There is something personal about the lack of perfect symmetry displayed here. The flexible nature of these logos signifies the ability to transform to meet the needs of the moment. Some appear to be snapshots of motion captured in a millisecond, of an object tense with energy.

The Peugeot 307 loop reflects the profile of that specific car but also seems to hover weightlessly above the ground. The chromed appearance of the mark takes on a surrealistic quality while conveying a certain technical prowess as well.

1. Lippincott for IBM & Freescale 2. Angelini Design for Peugeot International 3. Miriello Grafico, Inc. for Qualcomm 4. Double Brand for Long term car rent


Jawbreakers

Anyone who's ever torn up his or her mouth grazing on a jawbreaker or Gobstopper can attest to the concentric rainbow displayed on a perfect cross-section of the confection. There is a certain childhood joy associated with the perfect cleaving of these orbs that is akin to discovering hidden treasure. The 70's op-art quality of these marks is accomplished with little regard for a reserved palette. Generally, brilliant color is a must and often cross-sections are as unique as Technicolor snowflakes.

There is a youthfulness to these logos that addresses a certain vitality in the market. You can't help but smile at the visual joy they seem to capture. Influences could include Target's inventive use of its own logo in marketing efforts, although the red and white of their mark seems sedate in comparison to examples shown here.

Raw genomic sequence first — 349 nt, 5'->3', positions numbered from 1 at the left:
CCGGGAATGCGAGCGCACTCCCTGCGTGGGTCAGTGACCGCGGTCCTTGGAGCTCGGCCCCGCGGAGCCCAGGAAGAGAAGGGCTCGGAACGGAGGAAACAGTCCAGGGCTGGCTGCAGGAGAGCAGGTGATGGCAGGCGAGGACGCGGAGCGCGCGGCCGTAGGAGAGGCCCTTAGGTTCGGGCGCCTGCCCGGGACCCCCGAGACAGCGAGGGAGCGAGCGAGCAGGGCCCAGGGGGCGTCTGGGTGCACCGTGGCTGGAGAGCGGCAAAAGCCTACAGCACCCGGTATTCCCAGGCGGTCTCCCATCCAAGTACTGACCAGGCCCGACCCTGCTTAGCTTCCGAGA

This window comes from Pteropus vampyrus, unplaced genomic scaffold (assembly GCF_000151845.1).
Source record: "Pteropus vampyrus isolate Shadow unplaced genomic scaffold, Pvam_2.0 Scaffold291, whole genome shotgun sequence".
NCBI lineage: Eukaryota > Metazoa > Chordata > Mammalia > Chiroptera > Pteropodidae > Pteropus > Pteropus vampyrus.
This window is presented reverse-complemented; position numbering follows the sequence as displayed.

1. Form for Dazed & Confused/Topshop 2. MacLaren McCann Calgary for Telphonic 3. Volatile for Antidote 4. Volatile for Pod


Strobe

Animation in the static environment of print is challenging at best, but with some sequential stop-motion images, a solution is at hand. Remember those flip-books that with a riffle played out a short animation? Now, take the images, place them on a single surface, and this is the result. These marks have a slinky-like, fluid nature that lends a graceful aesthetic to their associated companies.

The Nikon logo crafted by Interbrand some years ago may have signaled the introduction of this process with a major brand. Sprint's adoption of Lippincott's logo, a representation of the stop-motion animation of pin dropping, opened the gates for deeper exploration and solutions in a similar vein. Nokia Siemens' new animated logo, created by Moving Brands, successfully plays out the strobe concept when adapted to print.

1. Interbrand for Nikon 2. Moving Brands for Nokia Siemens Networks 3. Lippincott for UMW 4. Lippincott for Sprint


Nimbus